Phone Calls, Maternity Ward Gifts, Peace Rallies Help Americans Celebrate
The Associated Press
May. 09, 1988
Undated (AP) _ Americans celebrated Mother's Day with millions of phone calls home, peace rallies in Minnesota and Nevada, free meals for the needy in San Francisco and special treatment for mothers of newborns.
American Telephone & Telegraph predicted about 46 million calls would be placed Sunday, topping the old mark of 44 million calls placed Christmas Day 1987. Actual calling figures were not available late Sunday.
About 750 people participated in a Mother's Day protest at the nation's nuclear testing grounds in Nevada, and 323 people, including actor Martin Sheen, were arrested on trespassing charges, authorities said.
While many families shared Mother's Day privately, in San Francisco, over 100 mothers from the impoverished Tenderloin neighborhood dined at a Fisherman's Wharf restaurant while fathers and other men from the community took care of their estimated 300 children.
In Minneapolis, many of the 1,000 people at the Mother's Day March for Peace and Justice used the eighth annual event to show concern for the future of their children.
''We've got a world here to pass along to our children, and we'd like to impress upon people that it would be nice to have a world that's safe for children,'' Dr. Phyllis Goldin, chairwoman of the Minneapolis chapter of Physicians for Social Responsibility, said during Saturday's march.
''I think part of being a responsible parent is taking responsibility for creating a world of peace and justice,'' said Mary Benrud, a 26-year-old mother of three.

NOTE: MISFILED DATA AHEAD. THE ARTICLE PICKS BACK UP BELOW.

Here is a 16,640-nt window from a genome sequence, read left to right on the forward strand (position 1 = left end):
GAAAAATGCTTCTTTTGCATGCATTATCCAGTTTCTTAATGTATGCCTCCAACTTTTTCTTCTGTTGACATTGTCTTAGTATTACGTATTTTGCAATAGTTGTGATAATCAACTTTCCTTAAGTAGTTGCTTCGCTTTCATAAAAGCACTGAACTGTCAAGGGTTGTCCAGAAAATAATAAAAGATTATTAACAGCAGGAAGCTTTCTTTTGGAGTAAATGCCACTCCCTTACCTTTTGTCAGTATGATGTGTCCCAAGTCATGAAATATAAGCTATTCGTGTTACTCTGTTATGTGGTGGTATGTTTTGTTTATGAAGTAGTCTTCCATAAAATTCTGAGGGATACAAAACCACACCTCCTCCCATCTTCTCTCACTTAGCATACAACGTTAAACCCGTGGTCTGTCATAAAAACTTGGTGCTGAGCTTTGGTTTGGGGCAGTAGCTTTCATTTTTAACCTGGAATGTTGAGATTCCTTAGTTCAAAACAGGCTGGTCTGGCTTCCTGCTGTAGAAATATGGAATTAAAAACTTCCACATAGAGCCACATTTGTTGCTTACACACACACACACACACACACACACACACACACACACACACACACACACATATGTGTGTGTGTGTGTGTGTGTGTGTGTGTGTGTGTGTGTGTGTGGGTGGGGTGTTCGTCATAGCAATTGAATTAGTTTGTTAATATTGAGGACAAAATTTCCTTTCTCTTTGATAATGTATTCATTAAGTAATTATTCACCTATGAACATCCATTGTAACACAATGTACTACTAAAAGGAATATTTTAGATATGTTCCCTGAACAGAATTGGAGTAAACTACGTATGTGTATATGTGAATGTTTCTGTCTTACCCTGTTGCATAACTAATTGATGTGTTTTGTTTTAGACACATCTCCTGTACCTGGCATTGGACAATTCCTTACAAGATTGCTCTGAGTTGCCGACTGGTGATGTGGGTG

A group with the same goals, the Women's Action for Nuclear Disarmament, used a Mother's Day Ball gathering in Boston to honor astronomer Carl Sagan and his wife, author Ann Druyan, for their efforts to reverse the nuclear arms race.
Hospitals got into the Mother's Day spirit in Connecticut and Baltimore. Hospital of St. Raphael in New Haven hired limousines to take new mothers home, while babies at Mercy Medical Center in Baltimore were ''gift-wrapped'' with flowers and pink or blue ribbons before being brought to their mothers.
A baby with a new heart was the gift for an Arizona woman whose two other children died of heart ailments.
The 6-month-old child, Anthony Lopez, was discharged Sunday from Loma Linda University Medical Center in California, where he underwent the five-hour surgery on April 19, said Anita Rockwell, a hospital spokeswoman.
The mother, Liza Lopez, 22, of Glendale, Ariz., called it ''the best Mother's Day gift she ever had,'' Ms. Rockwell said.